I have heard and read many references to white privilege and male privilege over the past several years.
These seem to be the only types of privilege that socially progressive people talk about and disparage.
Although I sometimes think these phrases are overused, I don’t disagree that our American society still struggles to level the playing field of privilege by abolishing unearned privilege.
Being white and being male should not give one special rights or privileges; social privilege should be earned, not enjoyed just because of one’s unearned status.
But my concern here is not to examine or criticize the terms “white privilege” or “male privilege” but to raise this question: What about rich privilege?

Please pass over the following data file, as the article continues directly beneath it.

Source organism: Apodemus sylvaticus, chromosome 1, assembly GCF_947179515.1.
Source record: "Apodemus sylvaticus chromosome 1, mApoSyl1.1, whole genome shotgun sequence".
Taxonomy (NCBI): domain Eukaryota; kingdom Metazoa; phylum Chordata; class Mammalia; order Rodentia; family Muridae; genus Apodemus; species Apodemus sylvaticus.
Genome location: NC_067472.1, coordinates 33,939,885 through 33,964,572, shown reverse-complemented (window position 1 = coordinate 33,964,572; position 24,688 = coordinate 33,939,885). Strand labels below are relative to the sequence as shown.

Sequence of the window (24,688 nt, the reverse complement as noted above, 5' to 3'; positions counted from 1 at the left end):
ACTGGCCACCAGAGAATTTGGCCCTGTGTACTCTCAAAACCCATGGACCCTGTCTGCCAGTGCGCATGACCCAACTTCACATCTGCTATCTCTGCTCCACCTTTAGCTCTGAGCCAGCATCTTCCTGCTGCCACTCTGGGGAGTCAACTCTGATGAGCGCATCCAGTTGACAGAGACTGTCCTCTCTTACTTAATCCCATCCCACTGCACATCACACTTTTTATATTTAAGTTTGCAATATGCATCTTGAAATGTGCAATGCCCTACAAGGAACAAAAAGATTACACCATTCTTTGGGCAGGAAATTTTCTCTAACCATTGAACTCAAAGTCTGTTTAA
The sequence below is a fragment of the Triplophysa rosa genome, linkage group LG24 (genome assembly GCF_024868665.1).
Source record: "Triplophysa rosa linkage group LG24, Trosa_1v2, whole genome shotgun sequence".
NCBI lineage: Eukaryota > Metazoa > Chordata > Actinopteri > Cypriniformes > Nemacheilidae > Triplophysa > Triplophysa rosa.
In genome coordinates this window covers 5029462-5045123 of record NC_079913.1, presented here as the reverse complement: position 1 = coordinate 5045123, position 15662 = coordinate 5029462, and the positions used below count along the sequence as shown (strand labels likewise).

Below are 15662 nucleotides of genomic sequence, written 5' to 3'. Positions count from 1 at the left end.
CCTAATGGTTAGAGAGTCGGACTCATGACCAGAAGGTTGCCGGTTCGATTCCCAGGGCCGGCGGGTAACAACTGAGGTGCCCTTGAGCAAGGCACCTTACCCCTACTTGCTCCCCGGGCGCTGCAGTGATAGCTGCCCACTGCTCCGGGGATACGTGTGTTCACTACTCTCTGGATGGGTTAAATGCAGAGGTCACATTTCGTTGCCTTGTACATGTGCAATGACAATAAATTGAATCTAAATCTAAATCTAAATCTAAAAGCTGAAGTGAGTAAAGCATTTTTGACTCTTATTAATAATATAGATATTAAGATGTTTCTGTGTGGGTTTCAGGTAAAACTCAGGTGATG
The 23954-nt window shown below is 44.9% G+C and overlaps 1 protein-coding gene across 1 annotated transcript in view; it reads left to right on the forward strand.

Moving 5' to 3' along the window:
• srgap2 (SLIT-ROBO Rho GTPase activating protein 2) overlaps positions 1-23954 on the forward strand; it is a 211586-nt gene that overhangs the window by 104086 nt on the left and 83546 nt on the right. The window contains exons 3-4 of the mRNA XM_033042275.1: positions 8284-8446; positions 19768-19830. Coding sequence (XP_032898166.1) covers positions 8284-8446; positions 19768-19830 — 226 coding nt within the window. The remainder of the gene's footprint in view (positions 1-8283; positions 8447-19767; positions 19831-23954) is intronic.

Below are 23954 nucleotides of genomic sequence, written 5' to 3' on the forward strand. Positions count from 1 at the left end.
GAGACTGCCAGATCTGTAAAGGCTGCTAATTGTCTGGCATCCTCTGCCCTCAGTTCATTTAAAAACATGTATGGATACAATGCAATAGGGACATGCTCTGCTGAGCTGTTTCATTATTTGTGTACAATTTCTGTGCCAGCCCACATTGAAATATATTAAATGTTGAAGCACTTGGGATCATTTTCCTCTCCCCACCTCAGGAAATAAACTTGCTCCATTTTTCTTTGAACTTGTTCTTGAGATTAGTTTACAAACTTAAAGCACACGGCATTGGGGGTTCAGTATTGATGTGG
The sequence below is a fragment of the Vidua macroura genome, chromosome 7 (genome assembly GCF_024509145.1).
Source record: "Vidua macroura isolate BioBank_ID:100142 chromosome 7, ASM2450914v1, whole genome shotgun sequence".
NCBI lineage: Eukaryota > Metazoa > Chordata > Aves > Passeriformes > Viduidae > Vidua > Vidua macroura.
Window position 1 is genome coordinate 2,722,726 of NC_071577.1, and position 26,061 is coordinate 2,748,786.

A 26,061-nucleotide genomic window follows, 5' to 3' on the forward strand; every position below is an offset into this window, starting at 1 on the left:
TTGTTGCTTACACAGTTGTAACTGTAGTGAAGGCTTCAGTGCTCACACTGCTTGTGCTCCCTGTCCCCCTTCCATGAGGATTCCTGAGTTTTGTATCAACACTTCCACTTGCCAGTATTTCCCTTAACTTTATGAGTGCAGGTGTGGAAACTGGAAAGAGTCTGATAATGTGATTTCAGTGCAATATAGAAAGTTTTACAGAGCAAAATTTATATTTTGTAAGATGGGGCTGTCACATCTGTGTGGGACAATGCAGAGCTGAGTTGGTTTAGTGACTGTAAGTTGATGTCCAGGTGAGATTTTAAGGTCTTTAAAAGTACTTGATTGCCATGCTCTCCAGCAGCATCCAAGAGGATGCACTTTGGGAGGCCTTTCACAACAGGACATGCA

It seems to me that, in contemporary American society, having wealth, or appearing to have wealth, gives one automatic privileged status over being white or male. In other words, a non-white female will enjoy unearned privilege merely for being rich (or appearing convincingly to be rich).
Recently, I visited a major U.S. international airport to board a flight to another one. For some reason, the airlines are permitted by the airport – a public facility supported largely by taxes – to have separate lines for ticketed passengers going through security.
The Transportation Security Administration (TSA) is most definitely a public agency that should not show favoritism to people.
And yet, for the first time, I saw that the TSA had two security stands set up to examine passengers’ identifications and boarding passes before going through security toward their gates.